If you can’t stomach solid foods, start with sports drinks, a protein shake, chocolate milk, or even a milkshake. 

Continue fueling properly into the next day.

Post Marathon Recovery

#5: Rehydrate

Running a marathon causes you to lose more fluids than you might think, so ensure you drink enough after the race, including fluids with electrolytes.

Your urine should return to pale yellow by 24 hours, preferably sooner.

#6: Put On Dry Clothes

It might sound like more of a matter of comfort than actually aiding post-marathon recovery, but changing out of your damp and sweaty running clothes and putting on warm, dry clothes can prevent unnecessary shivering, which can rob your body of the energy needed to recover. 

Shivering also utilizes your muscles, and your muscles are spent after a marathon. We want to put them into relaxation and recovery mode, not ask them to do more work.

#7: Do NOT Take Anti-Inflammatories

One of the top expert tips for fast post-marathon recovery is to resist the urge to take ibuprofen or other anti-inflammatory painkillers. These medications can further tax your liver, kidneys, and GI tract, which are already stressed from the marathon.

Additionally, anti-inflammatories can inhibit exercise recovery by attenuating the necessary inflammatory process muscles need to heal.

Post Marathon Recovery

#8: Go Easy On Post-Marathon Beer

A cold beer after a marathon or celebratory cocktails at dinner may seem appealing at the moment (and deserved!), but alcohol can inhibit post-marathon recovery.

While one drink won’t derail your marathon recovery, experts agree that if you want to recover quickly, going easy on alcohol is a good idea.

Alcohol not only contributes to dehydration but can also interfere with the effectiveness of your post-marathon fueling by delaying the absorption of the carbohydrates and protein you’re investing in that post-marathon meal.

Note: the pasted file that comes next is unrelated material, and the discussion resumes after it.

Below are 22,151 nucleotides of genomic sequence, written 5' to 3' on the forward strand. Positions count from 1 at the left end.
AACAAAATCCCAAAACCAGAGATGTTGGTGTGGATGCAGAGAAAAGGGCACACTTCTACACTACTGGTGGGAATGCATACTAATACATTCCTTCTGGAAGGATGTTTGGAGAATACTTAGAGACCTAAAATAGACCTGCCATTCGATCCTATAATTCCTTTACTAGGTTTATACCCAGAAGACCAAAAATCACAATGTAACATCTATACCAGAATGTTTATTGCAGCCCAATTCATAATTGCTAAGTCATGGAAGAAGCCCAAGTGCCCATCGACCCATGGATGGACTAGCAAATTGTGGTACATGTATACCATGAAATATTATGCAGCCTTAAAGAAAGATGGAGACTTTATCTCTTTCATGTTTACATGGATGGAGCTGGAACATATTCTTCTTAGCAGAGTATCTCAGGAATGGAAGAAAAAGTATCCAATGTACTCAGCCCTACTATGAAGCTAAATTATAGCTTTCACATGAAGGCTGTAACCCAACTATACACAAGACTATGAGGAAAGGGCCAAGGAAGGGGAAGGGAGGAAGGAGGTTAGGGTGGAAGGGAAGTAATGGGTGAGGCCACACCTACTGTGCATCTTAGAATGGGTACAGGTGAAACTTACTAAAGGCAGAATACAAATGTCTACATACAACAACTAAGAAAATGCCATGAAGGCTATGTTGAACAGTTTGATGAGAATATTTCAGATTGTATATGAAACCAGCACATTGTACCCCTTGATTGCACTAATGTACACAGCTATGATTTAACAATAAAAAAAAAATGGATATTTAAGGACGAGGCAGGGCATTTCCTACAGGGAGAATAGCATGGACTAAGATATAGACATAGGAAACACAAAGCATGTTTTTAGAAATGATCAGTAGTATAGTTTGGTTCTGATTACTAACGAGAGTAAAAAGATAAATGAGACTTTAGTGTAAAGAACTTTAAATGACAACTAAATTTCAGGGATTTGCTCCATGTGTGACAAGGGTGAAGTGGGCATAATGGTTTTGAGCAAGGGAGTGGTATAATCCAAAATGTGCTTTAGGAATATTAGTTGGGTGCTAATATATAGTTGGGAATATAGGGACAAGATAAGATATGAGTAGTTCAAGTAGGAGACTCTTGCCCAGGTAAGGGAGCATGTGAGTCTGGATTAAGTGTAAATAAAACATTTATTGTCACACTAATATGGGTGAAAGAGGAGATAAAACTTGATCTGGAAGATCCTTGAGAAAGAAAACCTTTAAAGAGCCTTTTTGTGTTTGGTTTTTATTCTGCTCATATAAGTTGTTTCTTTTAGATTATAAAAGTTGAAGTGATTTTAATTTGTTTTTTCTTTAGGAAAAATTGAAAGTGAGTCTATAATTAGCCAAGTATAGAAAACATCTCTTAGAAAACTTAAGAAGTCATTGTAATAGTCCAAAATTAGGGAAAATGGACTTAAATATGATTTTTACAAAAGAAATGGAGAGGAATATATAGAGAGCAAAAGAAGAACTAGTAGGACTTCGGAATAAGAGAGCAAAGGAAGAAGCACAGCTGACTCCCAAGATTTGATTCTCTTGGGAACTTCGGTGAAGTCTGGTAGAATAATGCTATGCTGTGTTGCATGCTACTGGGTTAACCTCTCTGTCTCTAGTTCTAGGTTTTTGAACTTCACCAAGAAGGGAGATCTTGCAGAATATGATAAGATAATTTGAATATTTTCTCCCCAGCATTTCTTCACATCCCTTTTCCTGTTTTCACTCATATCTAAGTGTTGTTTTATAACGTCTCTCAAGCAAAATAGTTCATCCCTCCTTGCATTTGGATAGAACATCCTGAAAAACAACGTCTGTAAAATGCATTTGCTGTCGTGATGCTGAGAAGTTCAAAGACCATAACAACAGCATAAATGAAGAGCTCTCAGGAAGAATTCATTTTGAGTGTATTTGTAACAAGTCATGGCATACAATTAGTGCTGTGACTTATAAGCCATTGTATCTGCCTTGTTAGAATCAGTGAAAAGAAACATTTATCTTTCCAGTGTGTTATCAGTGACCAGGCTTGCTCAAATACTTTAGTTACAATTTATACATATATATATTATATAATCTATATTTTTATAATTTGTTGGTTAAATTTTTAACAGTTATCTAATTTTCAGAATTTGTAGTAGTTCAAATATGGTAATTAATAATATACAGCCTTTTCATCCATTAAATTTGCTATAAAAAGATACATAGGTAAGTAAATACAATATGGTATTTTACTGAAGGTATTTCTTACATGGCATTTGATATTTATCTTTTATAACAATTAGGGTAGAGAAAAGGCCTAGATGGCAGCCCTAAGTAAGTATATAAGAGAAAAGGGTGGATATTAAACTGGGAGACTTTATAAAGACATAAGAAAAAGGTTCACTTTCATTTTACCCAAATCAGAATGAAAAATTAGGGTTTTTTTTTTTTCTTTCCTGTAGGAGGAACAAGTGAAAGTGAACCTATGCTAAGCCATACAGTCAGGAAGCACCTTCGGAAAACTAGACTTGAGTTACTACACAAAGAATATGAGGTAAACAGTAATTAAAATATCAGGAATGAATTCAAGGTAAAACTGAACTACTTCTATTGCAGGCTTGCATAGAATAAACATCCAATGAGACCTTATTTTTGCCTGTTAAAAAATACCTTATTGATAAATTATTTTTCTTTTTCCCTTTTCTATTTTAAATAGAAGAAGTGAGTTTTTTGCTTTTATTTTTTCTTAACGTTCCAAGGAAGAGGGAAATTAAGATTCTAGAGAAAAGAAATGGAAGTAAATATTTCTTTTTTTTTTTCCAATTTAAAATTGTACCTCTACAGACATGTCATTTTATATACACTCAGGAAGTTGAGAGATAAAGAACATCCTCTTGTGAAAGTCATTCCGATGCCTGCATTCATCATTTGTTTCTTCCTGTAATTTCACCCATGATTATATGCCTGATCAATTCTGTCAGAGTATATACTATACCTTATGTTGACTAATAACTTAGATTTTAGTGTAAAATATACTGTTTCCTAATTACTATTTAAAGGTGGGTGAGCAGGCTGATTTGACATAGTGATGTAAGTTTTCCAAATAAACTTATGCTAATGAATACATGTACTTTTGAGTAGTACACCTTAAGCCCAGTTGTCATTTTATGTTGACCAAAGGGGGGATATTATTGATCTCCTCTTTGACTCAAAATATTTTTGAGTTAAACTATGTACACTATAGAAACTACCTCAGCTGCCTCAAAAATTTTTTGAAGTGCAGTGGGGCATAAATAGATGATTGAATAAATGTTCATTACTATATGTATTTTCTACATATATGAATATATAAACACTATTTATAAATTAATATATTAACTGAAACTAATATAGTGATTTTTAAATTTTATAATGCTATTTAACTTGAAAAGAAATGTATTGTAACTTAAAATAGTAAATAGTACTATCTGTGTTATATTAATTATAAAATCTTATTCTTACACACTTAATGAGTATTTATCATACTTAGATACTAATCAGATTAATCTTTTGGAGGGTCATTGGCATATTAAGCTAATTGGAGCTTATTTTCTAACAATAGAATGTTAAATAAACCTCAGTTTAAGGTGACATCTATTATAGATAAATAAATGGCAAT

#9: Consider a Nap

Particularly if you woke up early for the race or slept poorly, taking a 90-minute nap a few hours after you’ve crossed the line can help encourage recovery. 

Getting adequate sleep in the nights following the race is equally important.

Post Marathon Recovery

#10: Use Recovery Boots

Recovery boots, such as the Therabody RecoveryAir PRO, are crucial to the workout recovery regime of elite athletes, including marathoners.

The Therabody RecoveryAir PRO boots provide pneumatic pressure to your entire lower limbs to encourage circulation and lymphatic drainage.

Athletes report that Therabody RecoveryAir PRO boots can reduce delayed-onset muscle soreness (DOMS), muscle fatigue, swelling, and stiffness.

Using pneumatic compression boots in the post-marathon recovery period can hasten recovery and help you get back to running sooner.

#11: Engage In Active Recovery

While you should definitely take days off from running after the marathon and significantly reduce the intensity of your training, you don’t have to be inactive

Light exercise, such as walking, swimming, elliptical, and riding an exercise bike the day after the marathon, can help speed up recovery time.

Light, low-impact cross-training exercise increases circulation, warms up your muscles and can reduce stiffness and discomfort.

Post Marathon Recovery

#12: Get a Massage

A good sports massage isn’t just a luxurious indulgence but also a tip for fast post-marathon recovery. Massage increases circulation, mobility, and range of motion in tight and sore muscles. 

If you can’t afford a session with a professional masseuse or physical therapist, ask a partner for a rub down, use a massage gun, or try self-myofascial release techniques like foam rolling.

#13: Try Contrast Baths

Alternating soaks in the tub with ice baths and warm baths can help speed up post-marathon recovery. Ice baths may reduce DOMS, while warm soaks provide compression and increase blood flow.  

There you have it! You’ve run your marathon; now rest up and recover to get at it again.

If you’ve mastered the marathon distance and want to consider ultras, check out our tips on choosing your first ultramarathon!

References

  • 1
    Hikida, R. S., Staron, R. S., Hagerman, F. C., Sherman, W. M., & Costill, D. L. (1983). Muscle fiber necrosis associated with human marathon runners. Journal of the Neurological Sciences59(2), 185–203. https://doi.org/10.1016/0022-510X(83)90037-0
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Amber Sayer is a Fitness, Nutrition, and Wellness Writer and Editor, as well as a NASM-Certified Nutrition Coach and UESCA-certified running, endurance nutrition, and triathlon coach. She holds two Masters Degrees—one in Exercise Science and one in Prosthetics and Orthotics. As a Certified Personal Trainer and running coach for 12 years, Amber enjoys staying active and helping others do so as well. In her free time, she likes running, cycling, cooking, and tackling any type of puzzle.